In 1821, an act was promulgated and adopted by the Governor and Judges, establishing a UNIVERSITY "for the purpose of educating youth." It was to be placed under the management, direction and government of twenty-one trustees, of whom the Governor of the Territory was always to be one, by virtue of his office. The first trustees named in the act were the Governor, John Biddle, Nicholas Bolvin, Daniel Le Roy, Christian Clemens, William H. Puthuff, John Anderson, John Hunt, Charles Larned, Gabriel Richard, John R. Williams, Solomon Sibley, John Monteith, Henry J. Hunt, John L. Leib, Peter J. Desnoyers, Austin E. Wing, William Woodbridge, Benjamin Stead, Philip Lecuyer and William Brown.

Section five of this act provided that the trustees might from time to time ESTABLISH SUCH COLLEGES, ACADEMIES AND SCHOOLS depending upon the University, as they might think proper; made it the duty of the trustees to visit and inspect such colleges, academies and schools, to examine into the state and system of education and discipline therein, and to make a yearly report; to ordain rules for the government of the institution not inconsistent with the laws of the United States or of the Territory, and to appoint a president and professors and to remove them at pleasure. A president was to be

appointed without waiting until the state of the funds would allow the establishment of a college. Persons of every religious denomination were capable of being elected trustees, and no person, president, professor, instructor or pupil was to be refused admittance for his conscientious persuasion in matters of religion.

The corporation had control and management of the township of land granted by the act of 1804, and of the three sections granted to the college of Detroit by the treaty of Fort Meigs in 1817, and also were entitled to all property, rights and credits of the corporation established by the act to establish a "Catholepistemiad," which act was repealed.

At the first meeting of the board of trustees, Gov. Woodbridge disclosed to the board the result of his previous inquiries and was appointed one of a committee to memorialize Congress in relation to the lands. A memorial was drawn up by him, adopted by the trustees, and a copy laid before the Legislative Council which held its first session in the Territory. It was transmitted with their approval to Congress in 1824. This document, which may be found at length in the journal of Congress for that year, embodies the motives which led to a location of the township in detached sections, rather than in an entire township.

The evils resulting from the separate interests, adverse to the general interests of the State and of the institution, which could hardly fail to grow up, by embodying together in one county and neighborhood, so large a number of lessees (for at this time no thought was entertained of selling these lands in fee,) had been witnessed by the memorialist in the State of Ohio, and formed a le ding consideration for locating the land in separate tracts.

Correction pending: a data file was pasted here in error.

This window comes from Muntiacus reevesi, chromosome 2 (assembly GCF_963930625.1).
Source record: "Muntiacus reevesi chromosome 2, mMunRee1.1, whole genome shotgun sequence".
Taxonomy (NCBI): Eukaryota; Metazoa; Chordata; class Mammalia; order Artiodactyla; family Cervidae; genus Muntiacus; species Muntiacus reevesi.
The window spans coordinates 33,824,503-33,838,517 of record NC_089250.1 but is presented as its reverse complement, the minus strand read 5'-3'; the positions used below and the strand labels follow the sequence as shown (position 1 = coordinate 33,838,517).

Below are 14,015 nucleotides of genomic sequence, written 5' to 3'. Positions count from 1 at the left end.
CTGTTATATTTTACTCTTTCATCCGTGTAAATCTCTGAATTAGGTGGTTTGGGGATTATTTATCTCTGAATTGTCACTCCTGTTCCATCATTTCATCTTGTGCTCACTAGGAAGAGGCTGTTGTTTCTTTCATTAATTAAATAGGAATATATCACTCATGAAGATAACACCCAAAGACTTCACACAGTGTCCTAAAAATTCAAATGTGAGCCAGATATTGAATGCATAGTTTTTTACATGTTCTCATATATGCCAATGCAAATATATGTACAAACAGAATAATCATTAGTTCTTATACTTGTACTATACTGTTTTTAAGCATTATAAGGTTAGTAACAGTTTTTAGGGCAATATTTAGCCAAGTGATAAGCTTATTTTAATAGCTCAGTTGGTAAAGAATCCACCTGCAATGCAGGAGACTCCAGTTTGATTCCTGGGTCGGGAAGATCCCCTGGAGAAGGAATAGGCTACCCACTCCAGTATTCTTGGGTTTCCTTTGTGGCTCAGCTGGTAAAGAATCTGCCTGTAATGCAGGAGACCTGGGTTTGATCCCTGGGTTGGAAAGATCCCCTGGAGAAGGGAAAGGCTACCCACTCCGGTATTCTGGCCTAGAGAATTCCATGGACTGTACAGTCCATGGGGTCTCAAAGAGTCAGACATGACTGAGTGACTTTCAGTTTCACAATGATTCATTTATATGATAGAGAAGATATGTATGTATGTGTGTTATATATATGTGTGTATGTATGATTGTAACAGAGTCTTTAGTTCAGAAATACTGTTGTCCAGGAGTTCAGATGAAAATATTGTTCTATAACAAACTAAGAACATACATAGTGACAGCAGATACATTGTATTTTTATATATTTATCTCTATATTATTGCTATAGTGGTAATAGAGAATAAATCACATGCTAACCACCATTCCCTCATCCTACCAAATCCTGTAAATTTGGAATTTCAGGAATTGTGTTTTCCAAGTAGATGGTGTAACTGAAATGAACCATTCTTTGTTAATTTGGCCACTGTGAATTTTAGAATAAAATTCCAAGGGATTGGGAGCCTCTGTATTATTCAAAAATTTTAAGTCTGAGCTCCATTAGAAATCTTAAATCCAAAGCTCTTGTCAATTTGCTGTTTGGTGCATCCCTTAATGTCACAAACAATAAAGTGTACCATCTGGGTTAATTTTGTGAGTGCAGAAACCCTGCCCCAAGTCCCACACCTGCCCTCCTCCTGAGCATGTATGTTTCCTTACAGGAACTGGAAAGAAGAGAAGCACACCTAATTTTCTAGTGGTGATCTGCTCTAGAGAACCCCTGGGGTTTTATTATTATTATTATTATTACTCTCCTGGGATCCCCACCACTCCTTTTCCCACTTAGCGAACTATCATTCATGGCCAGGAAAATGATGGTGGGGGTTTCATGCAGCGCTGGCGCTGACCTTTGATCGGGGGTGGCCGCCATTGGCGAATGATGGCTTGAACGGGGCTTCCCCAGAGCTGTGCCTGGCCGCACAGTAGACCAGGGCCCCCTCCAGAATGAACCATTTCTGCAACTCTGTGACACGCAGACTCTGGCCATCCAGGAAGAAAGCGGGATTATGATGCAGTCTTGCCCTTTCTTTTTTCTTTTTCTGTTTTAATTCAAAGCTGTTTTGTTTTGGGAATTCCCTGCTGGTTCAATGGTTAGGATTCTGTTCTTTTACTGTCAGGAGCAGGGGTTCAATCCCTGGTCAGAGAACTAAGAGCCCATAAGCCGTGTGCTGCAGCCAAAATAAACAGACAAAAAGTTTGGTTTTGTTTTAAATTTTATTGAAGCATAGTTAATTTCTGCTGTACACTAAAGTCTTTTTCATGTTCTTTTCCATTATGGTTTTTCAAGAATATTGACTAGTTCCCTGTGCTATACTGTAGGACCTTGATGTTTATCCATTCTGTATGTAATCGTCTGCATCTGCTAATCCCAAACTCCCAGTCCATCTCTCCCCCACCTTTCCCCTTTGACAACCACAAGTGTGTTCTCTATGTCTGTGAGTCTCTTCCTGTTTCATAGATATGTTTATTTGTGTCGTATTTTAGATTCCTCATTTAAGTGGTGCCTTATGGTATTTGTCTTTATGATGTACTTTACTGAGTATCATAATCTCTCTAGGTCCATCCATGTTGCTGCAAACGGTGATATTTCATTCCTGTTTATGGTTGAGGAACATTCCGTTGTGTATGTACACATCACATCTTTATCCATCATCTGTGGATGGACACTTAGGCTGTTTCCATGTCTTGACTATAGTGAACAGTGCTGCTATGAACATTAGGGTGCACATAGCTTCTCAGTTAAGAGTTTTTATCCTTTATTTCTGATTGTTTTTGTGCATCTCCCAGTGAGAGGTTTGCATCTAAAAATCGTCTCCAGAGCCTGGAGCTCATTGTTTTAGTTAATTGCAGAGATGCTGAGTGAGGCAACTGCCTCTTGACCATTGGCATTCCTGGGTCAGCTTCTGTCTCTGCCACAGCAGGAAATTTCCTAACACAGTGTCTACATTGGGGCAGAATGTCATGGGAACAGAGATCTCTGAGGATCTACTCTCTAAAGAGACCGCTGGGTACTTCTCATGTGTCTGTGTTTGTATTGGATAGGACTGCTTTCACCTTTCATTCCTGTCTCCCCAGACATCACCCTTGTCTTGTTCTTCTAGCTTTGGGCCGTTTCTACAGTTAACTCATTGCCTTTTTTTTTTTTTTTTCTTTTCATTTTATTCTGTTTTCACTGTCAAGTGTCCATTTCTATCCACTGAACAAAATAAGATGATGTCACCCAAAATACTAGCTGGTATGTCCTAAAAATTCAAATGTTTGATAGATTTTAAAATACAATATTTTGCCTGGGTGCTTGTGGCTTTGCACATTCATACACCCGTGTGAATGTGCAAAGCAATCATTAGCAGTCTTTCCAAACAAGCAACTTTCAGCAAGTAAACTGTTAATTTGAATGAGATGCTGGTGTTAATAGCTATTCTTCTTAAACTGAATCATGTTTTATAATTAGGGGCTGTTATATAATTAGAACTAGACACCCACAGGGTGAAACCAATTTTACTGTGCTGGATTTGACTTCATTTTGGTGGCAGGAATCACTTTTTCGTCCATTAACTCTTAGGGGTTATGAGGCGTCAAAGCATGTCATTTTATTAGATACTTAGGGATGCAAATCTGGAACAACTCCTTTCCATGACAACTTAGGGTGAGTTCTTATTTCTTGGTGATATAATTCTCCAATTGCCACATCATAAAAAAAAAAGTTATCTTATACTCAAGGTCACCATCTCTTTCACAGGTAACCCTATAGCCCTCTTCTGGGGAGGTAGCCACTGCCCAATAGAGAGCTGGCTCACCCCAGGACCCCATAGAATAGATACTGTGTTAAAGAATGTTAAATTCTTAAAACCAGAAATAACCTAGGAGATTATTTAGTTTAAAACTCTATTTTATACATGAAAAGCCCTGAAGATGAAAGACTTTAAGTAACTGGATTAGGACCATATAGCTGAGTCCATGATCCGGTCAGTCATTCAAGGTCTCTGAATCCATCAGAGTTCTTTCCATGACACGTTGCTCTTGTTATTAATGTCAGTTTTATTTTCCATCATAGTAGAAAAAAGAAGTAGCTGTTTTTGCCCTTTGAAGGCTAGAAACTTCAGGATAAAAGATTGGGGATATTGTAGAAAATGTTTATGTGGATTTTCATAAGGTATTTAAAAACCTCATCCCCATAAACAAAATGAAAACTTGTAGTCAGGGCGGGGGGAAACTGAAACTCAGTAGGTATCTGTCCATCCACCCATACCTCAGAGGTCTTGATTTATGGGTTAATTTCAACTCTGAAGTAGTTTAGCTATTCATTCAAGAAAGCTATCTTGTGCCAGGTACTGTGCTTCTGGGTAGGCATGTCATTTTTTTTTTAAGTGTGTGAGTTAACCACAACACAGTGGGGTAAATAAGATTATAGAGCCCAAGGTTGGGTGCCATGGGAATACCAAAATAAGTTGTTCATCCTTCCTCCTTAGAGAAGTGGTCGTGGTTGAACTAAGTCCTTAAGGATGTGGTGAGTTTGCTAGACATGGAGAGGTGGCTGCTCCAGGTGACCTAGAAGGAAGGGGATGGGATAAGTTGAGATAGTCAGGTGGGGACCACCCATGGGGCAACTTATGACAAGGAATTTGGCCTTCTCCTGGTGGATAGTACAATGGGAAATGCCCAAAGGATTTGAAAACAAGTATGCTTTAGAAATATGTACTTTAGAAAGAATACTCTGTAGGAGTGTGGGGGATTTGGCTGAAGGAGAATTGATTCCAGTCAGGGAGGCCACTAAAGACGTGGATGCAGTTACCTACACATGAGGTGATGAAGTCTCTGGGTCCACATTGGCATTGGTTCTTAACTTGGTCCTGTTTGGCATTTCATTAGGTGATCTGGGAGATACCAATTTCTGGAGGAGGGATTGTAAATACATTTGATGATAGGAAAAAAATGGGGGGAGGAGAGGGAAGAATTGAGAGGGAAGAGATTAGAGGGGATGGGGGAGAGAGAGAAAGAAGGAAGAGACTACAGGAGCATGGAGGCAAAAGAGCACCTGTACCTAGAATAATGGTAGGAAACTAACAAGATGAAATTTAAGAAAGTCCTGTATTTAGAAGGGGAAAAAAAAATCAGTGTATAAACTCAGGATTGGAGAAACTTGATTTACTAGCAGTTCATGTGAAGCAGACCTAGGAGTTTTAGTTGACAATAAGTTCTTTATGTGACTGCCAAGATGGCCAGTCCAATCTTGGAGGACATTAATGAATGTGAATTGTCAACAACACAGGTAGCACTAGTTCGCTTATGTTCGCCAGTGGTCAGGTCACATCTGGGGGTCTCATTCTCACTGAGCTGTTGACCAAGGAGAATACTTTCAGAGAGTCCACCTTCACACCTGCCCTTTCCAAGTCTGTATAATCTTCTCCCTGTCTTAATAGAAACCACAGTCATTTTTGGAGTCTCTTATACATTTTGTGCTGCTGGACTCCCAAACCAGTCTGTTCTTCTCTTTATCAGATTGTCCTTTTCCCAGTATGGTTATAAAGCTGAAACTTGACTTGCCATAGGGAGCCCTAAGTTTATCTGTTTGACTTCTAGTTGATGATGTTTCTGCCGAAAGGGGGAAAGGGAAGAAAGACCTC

The petition of the trustees was attended to with zeal and fidelity, by the late AUSTIN E. WING, and through his earnest efforts, a second township was appropriated for University purposes, both to be located in detached tracts. An addition was made to om University lands by the terms of the treaty of Fort Wayne idents of the city of Detroit were desirous of ob' ining lend to aid in the building of a church. This wish was cold with in the execution of the treaty, by General Ca.s, with 44

other tract should be granted for the benchi o' This treaty was confirmed and the grants sanctione !.

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Classical and evening schools were established in the city of Detroit, as early as 1822, by private teachers, and a Lancasterian school was kept as part of the University, but no law was passed to provide for a system of common or primary schools, until 1827, four years after the organization of the legislative council. This act provided that every township containing fifty inhabitants or householders, should provide themselves with a schoolmaster, of good morals, to teach children to read and write, and to instruct them in the English and French language, as well as in arithmetic, orthography and decent behavior, for such terms of time as shall be equivalent to six months for one school in each year; every township containing one hundred families or householders, for an increased length of time; and to provide in addition, a schoolmaster or teacher to instruct children in the English language. Every township containing two hundred families or householders, was to be provided with a grammar schoolmaster of good morals, well instructed in the Latin, French and English languages.